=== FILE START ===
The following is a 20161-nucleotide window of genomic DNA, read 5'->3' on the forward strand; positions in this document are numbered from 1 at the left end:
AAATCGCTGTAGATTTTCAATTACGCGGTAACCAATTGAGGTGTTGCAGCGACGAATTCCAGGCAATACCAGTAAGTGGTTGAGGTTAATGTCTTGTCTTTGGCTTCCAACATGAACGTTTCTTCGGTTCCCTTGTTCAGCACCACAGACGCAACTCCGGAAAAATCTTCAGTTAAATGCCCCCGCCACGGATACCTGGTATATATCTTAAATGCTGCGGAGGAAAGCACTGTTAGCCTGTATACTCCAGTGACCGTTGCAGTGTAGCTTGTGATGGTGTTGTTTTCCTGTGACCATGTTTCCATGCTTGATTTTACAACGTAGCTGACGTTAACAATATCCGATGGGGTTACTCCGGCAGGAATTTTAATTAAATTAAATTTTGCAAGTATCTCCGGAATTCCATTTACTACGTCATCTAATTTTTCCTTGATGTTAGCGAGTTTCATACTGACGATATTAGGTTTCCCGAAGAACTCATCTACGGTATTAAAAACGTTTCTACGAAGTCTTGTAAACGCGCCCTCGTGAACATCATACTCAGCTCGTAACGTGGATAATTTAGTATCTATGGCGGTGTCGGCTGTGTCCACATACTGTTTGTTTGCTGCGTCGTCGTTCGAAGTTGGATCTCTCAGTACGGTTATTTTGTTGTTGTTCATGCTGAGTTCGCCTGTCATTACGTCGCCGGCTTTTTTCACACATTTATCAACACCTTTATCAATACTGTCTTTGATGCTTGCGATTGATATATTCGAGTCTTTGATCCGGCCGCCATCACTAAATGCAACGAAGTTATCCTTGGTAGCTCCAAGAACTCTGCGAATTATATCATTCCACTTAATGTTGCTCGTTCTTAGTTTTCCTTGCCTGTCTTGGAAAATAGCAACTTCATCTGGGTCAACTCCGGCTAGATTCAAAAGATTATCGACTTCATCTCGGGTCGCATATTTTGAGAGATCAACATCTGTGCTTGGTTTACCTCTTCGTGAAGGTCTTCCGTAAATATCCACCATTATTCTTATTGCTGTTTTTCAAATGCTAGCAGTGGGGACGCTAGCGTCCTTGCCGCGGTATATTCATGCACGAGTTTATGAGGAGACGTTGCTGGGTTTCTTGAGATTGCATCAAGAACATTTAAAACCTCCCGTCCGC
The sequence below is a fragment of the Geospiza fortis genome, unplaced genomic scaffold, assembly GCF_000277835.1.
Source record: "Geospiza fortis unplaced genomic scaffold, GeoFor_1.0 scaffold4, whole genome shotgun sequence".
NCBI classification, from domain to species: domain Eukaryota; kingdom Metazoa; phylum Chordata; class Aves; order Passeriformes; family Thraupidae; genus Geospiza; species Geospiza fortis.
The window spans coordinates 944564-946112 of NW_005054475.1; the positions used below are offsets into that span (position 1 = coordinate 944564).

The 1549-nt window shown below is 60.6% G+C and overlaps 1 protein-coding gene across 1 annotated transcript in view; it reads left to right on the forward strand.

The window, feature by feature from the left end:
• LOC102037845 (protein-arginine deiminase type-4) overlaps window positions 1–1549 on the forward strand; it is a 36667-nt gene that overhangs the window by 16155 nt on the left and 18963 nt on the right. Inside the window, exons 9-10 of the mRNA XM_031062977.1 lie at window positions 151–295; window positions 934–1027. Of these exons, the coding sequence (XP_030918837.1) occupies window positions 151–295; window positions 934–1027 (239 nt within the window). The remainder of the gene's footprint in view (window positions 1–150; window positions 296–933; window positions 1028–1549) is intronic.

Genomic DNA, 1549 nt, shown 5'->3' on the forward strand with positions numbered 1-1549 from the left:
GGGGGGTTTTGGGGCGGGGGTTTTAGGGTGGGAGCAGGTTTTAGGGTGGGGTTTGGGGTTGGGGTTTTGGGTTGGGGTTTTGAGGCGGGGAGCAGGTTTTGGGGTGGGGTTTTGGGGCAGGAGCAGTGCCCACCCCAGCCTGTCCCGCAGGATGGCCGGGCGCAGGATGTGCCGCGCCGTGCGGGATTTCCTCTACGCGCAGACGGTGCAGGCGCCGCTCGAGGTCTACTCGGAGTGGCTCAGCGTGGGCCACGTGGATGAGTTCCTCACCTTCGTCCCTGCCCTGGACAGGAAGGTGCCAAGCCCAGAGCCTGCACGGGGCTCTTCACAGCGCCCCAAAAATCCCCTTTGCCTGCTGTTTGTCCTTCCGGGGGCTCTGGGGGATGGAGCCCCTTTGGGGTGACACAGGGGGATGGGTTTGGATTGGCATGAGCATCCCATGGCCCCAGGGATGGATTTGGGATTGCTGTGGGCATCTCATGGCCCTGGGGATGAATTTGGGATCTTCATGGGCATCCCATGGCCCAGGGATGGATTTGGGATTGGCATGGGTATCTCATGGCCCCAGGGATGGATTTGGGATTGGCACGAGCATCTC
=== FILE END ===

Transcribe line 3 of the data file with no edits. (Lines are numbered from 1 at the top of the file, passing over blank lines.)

The sequence below is a fragment of the Geospiza fortis genome, unplaced genomic scaffold, assembly GCF_000277835.1.